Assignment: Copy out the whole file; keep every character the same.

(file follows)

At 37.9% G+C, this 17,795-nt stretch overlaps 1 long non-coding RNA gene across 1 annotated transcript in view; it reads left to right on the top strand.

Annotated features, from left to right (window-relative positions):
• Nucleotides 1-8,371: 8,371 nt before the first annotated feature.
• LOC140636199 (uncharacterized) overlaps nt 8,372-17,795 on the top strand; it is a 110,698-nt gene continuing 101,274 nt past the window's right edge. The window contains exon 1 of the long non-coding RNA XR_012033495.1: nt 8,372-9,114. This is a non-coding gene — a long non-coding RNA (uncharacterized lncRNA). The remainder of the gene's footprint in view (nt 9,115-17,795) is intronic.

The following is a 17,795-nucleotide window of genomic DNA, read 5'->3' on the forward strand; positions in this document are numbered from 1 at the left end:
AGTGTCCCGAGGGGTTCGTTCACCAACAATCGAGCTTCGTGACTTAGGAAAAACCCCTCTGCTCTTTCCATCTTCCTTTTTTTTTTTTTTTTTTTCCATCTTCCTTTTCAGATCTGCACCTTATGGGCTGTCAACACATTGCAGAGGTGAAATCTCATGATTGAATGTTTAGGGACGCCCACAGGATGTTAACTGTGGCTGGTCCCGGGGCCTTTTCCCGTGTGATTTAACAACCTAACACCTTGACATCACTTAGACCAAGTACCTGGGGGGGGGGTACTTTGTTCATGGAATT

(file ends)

At 37.9% G+C, this 17,795-nt stretch overlaps 1 long non-coding RNA gene across 1 annotated transcript in view; it reads left to right on the top strand.

Annotated features, from left to right (window-relative positions):
• Nucleotides 1-8,371: 8,371 nt before the first annotated feature.
• LOC140636199 (uncharacterized) overlaps nt 8,372-17,795 on the top strand; it is a 110,698-nt gene continuing 101,274 nt past the window's right edge. The window contains exon 1 of the long non-coding RNA XR_012033495.1: nt 8,372-9,114. This is a non-coding gene — a long non-coding RNA (uncharacterized lncRNA). The remainder of the gene's footprint in view (nt 9,115-17,795) is intronic.

The following is a 17,795-nucleotide window of genomic DNA, read 5'->3' on the forward strand; positions in this document are numbered from 1 at the left end:
AGTGTCCCGAGGGGTTCGTTCACCAACAATCGAGCTTCGTGACTTAGGAAAAACCCCTCTGCTCTTTCCATCTTCCTTTTTTTTTTTTTTTTTTTCCATCTTCCTTTTCAGATCTGCACCTTATGGGCTGTCAACACATTGCAGAGGTGAAATCTCATGATTGAATGTTTAGGGACGCCCACAGGATGTTAACTGTGGCTGGTCCCGGGGCCTTTTCCCGTGTGATTTAACAACCTAACACCTTGACATCACTTAGACCAAGTACCTGGGGGGGGGGTACTTTGTTCATGGAATT